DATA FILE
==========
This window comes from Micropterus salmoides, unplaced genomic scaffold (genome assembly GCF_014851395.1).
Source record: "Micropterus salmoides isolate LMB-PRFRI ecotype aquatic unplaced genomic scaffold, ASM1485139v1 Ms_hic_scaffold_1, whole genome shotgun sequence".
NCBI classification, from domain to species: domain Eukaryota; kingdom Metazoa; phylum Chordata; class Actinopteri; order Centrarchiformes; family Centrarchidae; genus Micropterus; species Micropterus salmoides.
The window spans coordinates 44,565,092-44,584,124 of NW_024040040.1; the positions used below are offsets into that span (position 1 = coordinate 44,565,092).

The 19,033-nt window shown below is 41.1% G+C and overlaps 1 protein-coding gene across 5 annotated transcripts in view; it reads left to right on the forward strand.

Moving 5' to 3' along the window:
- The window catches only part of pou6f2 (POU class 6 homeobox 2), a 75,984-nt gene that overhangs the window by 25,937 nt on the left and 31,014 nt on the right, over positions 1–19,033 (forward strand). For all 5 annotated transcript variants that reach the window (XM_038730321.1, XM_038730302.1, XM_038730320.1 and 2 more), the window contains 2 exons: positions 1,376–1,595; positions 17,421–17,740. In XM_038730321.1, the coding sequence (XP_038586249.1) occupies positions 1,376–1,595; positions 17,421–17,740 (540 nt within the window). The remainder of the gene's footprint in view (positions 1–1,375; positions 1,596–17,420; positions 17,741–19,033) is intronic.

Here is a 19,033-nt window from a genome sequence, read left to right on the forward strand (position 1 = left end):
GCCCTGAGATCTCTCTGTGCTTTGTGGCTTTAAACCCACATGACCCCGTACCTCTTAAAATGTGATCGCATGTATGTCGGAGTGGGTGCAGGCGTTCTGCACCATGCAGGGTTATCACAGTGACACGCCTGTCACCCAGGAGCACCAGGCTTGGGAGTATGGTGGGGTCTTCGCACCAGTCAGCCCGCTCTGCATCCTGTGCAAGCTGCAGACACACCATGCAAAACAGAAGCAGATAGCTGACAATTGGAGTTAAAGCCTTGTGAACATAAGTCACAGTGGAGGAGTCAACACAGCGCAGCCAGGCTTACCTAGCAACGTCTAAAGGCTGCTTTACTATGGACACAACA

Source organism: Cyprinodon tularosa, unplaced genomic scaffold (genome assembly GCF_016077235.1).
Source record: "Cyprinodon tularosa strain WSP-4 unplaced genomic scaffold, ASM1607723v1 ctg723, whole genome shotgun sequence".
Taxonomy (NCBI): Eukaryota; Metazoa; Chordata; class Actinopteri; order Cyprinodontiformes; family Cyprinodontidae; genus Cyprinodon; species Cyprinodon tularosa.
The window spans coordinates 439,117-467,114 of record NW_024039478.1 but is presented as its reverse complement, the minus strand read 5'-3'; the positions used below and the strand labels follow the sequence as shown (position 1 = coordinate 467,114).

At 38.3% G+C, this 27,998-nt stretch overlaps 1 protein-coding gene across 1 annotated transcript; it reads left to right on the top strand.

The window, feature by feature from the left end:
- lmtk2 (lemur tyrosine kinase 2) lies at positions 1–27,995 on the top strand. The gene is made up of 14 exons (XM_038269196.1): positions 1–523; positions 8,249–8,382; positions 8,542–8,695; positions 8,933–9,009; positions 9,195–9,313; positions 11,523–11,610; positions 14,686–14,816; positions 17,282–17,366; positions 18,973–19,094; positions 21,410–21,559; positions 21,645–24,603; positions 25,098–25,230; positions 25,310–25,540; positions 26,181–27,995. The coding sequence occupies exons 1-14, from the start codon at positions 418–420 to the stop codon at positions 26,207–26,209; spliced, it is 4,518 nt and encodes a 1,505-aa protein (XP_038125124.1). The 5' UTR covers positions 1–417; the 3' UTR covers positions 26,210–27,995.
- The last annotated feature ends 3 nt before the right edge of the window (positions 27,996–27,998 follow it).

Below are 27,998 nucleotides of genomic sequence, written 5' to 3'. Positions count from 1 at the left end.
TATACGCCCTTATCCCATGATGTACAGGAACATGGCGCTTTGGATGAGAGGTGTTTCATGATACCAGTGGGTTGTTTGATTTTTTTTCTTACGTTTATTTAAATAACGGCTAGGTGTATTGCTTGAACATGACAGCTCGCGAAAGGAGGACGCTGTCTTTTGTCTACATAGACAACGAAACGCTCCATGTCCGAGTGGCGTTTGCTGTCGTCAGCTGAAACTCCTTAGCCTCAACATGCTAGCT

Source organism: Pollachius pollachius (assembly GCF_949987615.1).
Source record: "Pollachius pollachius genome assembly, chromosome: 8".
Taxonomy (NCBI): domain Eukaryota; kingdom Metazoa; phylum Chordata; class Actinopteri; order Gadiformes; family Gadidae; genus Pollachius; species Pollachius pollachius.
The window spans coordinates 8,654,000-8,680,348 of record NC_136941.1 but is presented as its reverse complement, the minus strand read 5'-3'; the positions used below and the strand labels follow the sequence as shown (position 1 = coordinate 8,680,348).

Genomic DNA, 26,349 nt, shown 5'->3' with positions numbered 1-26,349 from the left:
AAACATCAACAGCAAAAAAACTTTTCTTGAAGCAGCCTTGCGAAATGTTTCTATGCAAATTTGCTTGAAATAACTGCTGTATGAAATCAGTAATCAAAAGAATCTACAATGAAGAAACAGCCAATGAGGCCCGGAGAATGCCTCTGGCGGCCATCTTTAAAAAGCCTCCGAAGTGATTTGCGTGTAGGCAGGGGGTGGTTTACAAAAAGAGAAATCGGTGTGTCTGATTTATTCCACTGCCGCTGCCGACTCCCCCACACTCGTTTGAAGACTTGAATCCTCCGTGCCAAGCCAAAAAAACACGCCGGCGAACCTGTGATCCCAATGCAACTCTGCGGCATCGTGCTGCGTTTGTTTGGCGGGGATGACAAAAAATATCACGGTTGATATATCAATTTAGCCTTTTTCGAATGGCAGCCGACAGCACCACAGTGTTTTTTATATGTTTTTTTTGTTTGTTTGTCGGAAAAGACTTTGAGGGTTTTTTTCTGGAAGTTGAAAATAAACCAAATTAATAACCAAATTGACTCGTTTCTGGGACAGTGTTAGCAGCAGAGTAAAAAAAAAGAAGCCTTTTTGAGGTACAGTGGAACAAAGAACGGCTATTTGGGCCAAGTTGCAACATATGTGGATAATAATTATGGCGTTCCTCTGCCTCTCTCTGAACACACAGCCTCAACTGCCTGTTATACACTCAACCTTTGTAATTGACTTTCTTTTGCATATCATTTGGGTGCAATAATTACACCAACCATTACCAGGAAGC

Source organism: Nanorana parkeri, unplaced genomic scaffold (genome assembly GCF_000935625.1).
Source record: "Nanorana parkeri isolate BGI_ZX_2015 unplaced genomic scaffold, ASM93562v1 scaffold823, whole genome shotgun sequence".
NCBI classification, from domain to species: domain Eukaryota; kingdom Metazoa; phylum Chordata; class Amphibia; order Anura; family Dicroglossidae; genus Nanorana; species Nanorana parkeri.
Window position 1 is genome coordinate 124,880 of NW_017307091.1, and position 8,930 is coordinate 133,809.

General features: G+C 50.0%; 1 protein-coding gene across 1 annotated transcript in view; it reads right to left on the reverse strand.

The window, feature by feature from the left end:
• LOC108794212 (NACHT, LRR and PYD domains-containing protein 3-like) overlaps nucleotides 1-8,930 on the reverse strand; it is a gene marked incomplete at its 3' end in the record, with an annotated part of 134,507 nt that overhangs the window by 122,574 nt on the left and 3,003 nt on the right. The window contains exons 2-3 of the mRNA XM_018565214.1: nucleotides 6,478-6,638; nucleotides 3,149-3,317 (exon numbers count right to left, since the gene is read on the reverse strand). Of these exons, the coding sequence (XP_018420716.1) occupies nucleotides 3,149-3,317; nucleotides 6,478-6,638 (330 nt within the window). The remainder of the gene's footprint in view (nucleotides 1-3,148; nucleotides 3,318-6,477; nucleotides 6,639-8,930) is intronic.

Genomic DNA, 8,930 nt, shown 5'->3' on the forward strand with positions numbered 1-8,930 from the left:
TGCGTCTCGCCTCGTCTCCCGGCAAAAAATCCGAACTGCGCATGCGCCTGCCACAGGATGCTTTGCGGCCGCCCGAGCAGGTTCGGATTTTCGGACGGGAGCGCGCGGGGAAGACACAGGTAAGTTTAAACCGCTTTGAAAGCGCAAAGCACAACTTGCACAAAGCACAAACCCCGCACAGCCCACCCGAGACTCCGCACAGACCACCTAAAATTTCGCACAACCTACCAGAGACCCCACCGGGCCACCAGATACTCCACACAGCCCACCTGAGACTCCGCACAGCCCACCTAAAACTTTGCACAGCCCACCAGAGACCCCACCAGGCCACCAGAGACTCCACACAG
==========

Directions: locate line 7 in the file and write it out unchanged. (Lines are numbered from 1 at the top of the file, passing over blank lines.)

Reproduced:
- The window catches only part of pou6f2 (POU class 6 homeobox 2), a 75,984-nt gene that overhangs the window by 25,937 nt on the left and 31,014 nt on the right, over positions 1–19,033 (forward strand). For all 5 annotated transcript variants that reach the window (XM_038730321.1, XM_038730302.1, XM_038730320.1 and 2 more), the window contains 2 exons: positions 1,376–1,595; positions 17,421–17,740. In XM_038730321.1, the coding sequence (XP_038586249.1) occupies positions 1,376–1,595; positions 17,421–17,740 (540 nt within the window). The remainder of the gene's footprint in view (positions 1–1,375; positions 1,596–17,420; positions 17,741–19,033) is intronic.